Unlocking the next marketing revolution with generative AI

Should we fear generative AI upending the marketing function? If not, how should marketers harness it to revolutionize their strategies?

Generative AI has captured interest across the Asia Pacific and proven that the buzz is far from mere hype. But with most of the discussion centred around productivity, many overlook the full promise of generative AI to drive marketing strategies.

Simply put, cutting-edge marketing relies on a combination of data insights and creativity. This is where generative AI can supplement human ingenuity with its unparalleled access to a trove of content and data insights.       

Organisations in Asia Pacific are already primed to push the envelope when it comes to generative AI use cases. According to a survey by IDC, 38% of businesses in the region are actively exploring the potential applications for generative AI. With modern marketing’s reliance on a combination of data-driven insights and creativity, generative AI’s ability to supplement human ingenuity by providing access to a wealth of content and data insights can be ground-breaking.

It is important to note that AI will not upend the marketing industry. Instead, generative AI will augment and enhance the work of marketing professionals. One significant way it will do this is by empowering predictive analytics. Sales and marketing teams achieve the best results when they collaborate closely.

With multiple human touchpoints throughout the sales cycle and customer journey, a significant amount of data is generated. AI and machine learning (ML) can derive valuable insights from this data, allowing marketing professionals to predict the future state of their sales pipelines accurately. This empowers them to make precise adjustments to their marketing investments as needed.

The power of AI in marketing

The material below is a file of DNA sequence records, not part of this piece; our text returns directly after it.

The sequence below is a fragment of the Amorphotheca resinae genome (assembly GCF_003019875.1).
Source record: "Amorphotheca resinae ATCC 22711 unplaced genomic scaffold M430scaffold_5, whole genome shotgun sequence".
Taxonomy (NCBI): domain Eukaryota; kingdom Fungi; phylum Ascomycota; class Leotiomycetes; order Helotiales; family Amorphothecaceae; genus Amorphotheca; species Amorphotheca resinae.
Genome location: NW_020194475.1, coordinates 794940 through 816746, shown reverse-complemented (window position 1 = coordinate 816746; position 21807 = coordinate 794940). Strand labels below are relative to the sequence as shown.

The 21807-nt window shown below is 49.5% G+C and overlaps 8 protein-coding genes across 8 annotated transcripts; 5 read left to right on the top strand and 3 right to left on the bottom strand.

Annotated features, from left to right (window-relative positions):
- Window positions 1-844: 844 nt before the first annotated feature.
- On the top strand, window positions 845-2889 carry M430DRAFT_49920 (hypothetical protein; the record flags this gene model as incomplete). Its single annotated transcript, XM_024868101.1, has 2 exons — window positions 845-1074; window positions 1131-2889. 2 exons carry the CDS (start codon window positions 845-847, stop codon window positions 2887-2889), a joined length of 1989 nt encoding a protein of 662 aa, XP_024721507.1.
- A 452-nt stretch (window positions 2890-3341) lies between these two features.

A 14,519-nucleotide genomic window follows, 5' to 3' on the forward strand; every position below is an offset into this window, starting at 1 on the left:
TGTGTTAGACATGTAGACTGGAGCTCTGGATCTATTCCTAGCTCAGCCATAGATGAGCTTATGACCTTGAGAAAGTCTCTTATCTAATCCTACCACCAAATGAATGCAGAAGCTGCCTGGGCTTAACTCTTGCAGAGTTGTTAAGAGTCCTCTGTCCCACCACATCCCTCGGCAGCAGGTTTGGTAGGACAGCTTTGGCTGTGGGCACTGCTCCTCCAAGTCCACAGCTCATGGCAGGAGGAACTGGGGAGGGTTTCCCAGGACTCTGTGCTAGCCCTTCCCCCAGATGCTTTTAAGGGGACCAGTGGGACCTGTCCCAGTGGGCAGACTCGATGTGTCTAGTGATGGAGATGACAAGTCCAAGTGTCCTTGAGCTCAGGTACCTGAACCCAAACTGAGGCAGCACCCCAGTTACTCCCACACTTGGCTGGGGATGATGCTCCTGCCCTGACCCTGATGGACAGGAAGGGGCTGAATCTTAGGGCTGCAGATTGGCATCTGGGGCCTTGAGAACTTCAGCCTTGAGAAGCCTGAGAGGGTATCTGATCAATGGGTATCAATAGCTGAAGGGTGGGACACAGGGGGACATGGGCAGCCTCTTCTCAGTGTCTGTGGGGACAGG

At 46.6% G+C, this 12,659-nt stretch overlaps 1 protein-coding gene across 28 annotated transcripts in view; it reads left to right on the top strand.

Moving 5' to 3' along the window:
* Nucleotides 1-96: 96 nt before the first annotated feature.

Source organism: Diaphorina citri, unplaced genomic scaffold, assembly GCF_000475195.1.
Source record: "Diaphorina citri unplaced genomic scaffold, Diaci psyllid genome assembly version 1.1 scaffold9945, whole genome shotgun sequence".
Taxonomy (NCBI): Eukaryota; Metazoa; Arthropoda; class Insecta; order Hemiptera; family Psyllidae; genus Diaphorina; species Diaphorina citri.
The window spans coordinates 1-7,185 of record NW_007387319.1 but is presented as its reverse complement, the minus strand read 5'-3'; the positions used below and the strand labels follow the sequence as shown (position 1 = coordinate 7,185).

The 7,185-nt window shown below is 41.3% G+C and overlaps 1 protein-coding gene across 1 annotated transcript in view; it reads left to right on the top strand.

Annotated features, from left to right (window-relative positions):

Generative AI can make a difference here by accelerating the development of predictive analytics initiatives through faster code generation and expediting the entire lifecycle. And its impact extends far beyond predictive analytics. Generative AI applications powered by proprietary data allow marketing teams to minimise time spent on repetitive tasks and instead focus on more impactful activities.

For instance, a simple generative AI tool can swiftly compile lists of potential leads within seconds, replacing hours spent manually doing this.

In addition, generative AI drives innovation by streamlining the creative process. Marketing teams thrive when ideas are refined collaboratively. Generative AI contributes to this process by generating more ideas during the feedback loop, enhancing and expediting the creative process.

Denise Persson, CMO, Snowflake

For example, a generative AI tool can swiftly produce captivating headlines and visually appealing designs that free up marketers to focus on more pressing tasks. In fact, 74% of respondents in a World Federation of Advertising survey report that they already utilise generative AI for content creation.

Furthermore, with the sheer volume of data marketing teams generate, being able to interpret thousands of pages of information rapidly is crucial. However, humans simply cannot do this.